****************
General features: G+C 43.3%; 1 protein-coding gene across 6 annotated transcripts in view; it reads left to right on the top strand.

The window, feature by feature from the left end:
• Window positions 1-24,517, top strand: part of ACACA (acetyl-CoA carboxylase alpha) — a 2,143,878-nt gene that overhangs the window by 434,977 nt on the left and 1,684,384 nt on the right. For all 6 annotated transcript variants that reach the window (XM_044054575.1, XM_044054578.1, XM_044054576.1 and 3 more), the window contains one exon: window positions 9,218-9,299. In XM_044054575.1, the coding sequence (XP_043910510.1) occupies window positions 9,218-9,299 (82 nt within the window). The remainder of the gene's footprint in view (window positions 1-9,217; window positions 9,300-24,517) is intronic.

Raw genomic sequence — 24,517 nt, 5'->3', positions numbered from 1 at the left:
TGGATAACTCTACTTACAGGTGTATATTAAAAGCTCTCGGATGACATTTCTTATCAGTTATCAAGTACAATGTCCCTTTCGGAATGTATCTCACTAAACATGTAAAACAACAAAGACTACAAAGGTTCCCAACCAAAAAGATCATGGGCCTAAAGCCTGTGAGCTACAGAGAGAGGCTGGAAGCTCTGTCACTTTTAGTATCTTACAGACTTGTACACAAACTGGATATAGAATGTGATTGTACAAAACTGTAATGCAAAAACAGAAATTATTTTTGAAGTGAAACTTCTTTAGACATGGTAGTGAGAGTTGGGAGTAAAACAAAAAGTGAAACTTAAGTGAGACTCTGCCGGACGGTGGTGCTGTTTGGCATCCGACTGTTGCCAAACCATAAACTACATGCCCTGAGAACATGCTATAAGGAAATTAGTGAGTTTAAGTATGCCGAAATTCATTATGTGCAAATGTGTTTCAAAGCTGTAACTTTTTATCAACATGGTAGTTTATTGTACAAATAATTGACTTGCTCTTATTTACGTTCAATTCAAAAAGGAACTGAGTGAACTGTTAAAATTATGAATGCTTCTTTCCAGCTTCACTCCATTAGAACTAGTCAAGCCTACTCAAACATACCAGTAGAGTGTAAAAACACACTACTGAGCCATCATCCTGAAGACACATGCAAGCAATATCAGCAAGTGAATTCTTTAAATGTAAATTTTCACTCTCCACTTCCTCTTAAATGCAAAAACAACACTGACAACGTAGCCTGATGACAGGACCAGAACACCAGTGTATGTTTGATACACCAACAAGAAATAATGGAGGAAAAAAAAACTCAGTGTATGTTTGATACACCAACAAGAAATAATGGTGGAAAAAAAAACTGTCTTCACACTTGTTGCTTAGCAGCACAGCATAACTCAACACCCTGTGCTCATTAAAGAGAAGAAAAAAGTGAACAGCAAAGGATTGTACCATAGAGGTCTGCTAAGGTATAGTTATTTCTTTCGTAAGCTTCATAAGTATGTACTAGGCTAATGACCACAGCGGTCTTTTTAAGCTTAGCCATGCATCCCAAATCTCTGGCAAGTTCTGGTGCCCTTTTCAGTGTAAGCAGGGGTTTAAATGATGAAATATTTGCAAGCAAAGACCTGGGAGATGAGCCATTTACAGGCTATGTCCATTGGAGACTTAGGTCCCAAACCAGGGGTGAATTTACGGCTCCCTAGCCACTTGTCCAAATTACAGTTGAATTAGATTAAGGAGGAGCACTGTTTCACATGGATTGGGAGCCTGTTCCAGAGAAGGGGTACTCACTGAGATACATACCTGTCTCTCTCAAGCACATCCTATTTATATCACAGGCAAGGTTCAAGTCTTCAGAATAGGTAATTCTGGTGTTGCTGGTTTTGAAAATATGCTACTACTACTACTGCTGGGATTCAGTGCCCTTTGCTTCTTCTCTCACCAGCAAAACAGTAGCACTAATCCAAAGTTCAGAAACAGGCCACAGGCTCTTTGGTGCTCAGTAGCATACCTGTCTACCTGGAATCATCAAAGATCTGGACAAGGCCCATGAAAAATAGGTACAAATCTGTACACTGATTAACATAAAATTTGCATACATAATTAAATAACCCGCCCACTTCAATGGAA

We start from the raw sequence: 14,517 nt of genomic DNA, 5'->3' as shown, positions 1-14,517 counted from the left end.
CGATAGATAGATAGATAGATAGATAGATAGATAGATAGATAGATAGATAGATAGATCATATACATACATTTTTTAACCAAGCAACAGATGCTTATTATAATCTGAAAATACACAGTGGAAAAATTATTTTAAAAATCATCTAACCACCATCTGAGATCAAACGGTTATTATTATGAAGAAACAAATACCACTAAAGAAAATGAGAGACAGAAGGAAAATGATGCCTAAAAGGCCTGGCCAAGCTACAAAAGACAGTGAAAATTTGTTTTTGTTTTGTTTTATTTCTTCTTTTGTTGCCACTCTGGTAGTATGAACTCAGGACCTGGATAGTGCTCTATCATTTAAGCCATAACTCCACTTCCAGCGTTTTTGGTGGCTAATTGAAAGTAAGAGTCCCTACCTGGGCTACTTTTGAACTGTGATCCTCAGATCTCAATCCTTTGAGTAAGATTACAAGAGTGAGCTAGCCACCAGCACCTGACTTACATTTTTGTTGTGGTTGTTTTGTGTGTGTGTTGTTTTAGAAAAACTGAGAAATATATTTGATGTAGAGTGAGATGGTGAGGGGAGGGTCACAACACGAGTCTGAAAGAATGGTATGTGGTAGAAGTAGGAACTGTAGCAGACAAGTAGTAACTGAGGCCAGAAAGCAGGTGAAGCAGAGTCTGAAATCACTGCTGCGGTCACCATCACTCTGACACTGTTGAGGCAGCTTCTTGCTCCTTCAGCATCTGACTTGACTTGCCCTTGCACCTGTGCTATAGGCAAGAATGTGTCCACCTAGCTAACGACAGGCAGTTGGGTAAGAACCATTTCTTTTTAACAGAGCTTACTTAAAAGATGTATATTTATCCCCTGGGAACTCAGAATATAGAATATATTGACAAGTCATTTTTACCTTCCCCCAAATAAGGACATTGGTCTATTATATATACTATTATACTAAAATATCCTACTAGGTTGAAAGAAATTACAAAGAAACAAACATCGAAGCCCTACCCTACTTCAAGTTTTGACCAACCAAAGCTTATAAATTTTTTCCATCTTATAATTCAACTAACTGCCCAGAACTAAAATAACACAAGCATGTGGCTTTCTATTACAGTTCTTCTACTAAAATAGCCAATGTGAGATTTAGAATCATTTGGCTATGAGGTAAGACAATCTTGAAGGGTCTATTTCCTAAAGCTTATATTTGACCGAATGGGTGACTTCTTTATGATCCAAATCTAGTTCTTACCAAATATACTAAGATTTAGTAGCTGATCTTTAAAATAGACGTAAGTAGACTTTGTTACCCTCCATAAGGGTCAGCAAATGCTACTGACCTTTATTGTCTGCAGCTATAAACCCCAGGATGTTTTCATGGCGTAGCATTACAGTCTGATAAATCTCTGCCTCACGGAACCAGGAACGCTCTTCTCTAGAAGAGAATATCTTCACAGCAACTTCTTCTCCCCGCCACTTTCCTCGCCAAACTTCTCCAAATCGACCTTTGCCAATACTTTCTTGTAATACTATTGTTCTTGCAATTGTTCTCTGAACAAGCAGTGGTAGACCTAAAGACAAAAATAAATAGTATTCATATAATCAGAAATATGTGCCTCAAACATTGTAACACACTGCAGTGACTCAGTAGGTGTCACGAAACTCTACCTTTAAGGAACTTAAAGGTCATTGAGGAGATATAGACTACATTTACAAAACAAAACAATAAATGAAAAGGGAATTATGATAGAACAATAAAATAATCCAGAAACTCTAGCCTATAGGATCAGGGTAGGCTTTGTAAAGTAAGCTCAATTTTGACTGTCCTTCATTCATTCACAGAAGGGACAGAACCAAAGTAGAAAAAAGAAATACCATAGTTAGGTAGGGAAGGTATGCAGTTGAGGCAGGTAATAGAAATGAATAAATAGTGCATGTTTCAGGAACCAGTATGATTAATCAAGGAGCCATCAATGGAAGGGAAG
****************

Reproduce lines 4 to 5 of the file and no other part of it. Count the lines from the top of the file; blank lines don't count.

Raw genomic sequence — 24,517 nt, 5'->3', positions numbered from 1 at the left:
TGGATAACTCTACTTACAGGTGTATATTAAAAGCTCTCGGATGACATTTCTTATCAGTTATCAAGTACAATGTCCCTTTCGGAATGTATCTCACTAAACATGTAAAACAACAAAGACTACAAAGGTTCCCAACCAAAAAGATCATGGGCCTAAAGCCTGTGAGCTACAGAGAGAGGCTGGAAGCTCTGTCACTTTTAGTATCTTACAGACTTGTACACAAACTGGATATAGAATGTGATTGTACAAAACTGTAATGCAAAAACAGAAATTATTTTTGAAGTGAAACTTCTTTAGACATGGTAGTGAGAGTTGGGAGTAAAACAAAAAGTGAAACTTAAGTGAGACTCTGCCGGACGGTGGTGCTGTTTGGCATCCGACTGTTGCCAAACCATAAACTACATGCCCTGAGAACATGCTATAAGGAAATTAGTGAGTTTAAGTATGCCGAAATTCATTATGTGCAAATGTGTTTCAAAGCTGTAACTTTTTATCAACATGGTAGTTTATTGTACAAATAATTGACTTGCTCTTATTTACGTTCAATTCAAAAAGGAACTGAGTGAACTGTTAAAATTATGAATGCTTCTTTCCAGCTTCACTCCATTAGAACTAGTCAAGCCTACTCAAACATACCAGTAGAGTGTAAAAACACACTACTGAGCCATCATCCTGAAGACACATGCAAGCAATATCAGCAAGTGAATTCTTTAAATGTAAATTTTCACTCTCCACTTCCTCTTAAATGCAAAAACAACACTGACAACGTAGCCTGATGACAGGACCAGAACACCAGTGTATGTTTGATACACCAACAAGAAATAATGGAGGAAAAAAAAACTCAGTGTATGTTTGATACACCAACAAGAAATAATGGTGGAAAAAAAAACTGTCTTCACACTTGTTGCTTAGCAGCACAGCATAACTCAACACCCTGTGCTCATTAAAGAGAAGAAAAAAGTGAACAGCAAAGGATTGTACCATAGAGGTCTGCTAAGGTATAGTTATTTCTTTCGTAAGCTTCATAAGTATGTACTAGGCTAATGACCACAGCGGTCTTTTTAAGCTTAGCCATGCATCCCAAATCTCTGGCAAGTTCTGGTGCCCTTTTCAGTGTAAGCAGGGGTTTAAATGATGAAATATTTGCAAGCAAAGACCTGGGAGATGAGCCATTTACAGGCTATGTCCATTGGAGACTTAGGTCCCAAACCAGGGGTGAATTTACGGCTCCCTAGCCACTTGTCCAAATTACAGTTGAATTAGATTAAGGAGGAGCACTGTTTCACATGGATTGGGAGCCTGTTCCAGAGAAGGGGTACTCACTGAGATACATACCTGTCTCTCTCAAGCACATCCTATTTATATCACAGGCAAGGTTCAAGTCTTCAGAATAGGTAATTCTGGTGTTGCTGGTTTTGAAAATATGCTACTACTACTACTGCTGGGATTCAGTGCCCTTTGCTTCTTCTCTCACCAGCAAAACAGTAGCACTAATCCAAAGTTCAGAAACAGGCCACAGGCTCTTTGGTGCTCAGTAGCATACCTGTCTACCTGGAATCATCAAAGATCTGGACAAGGCCCATGAAAAATAGGTACAAATCTGTACACTGATTAACATAAAATTTGCATACATAATTAAATAACCCGCCCACTTCAATGGAA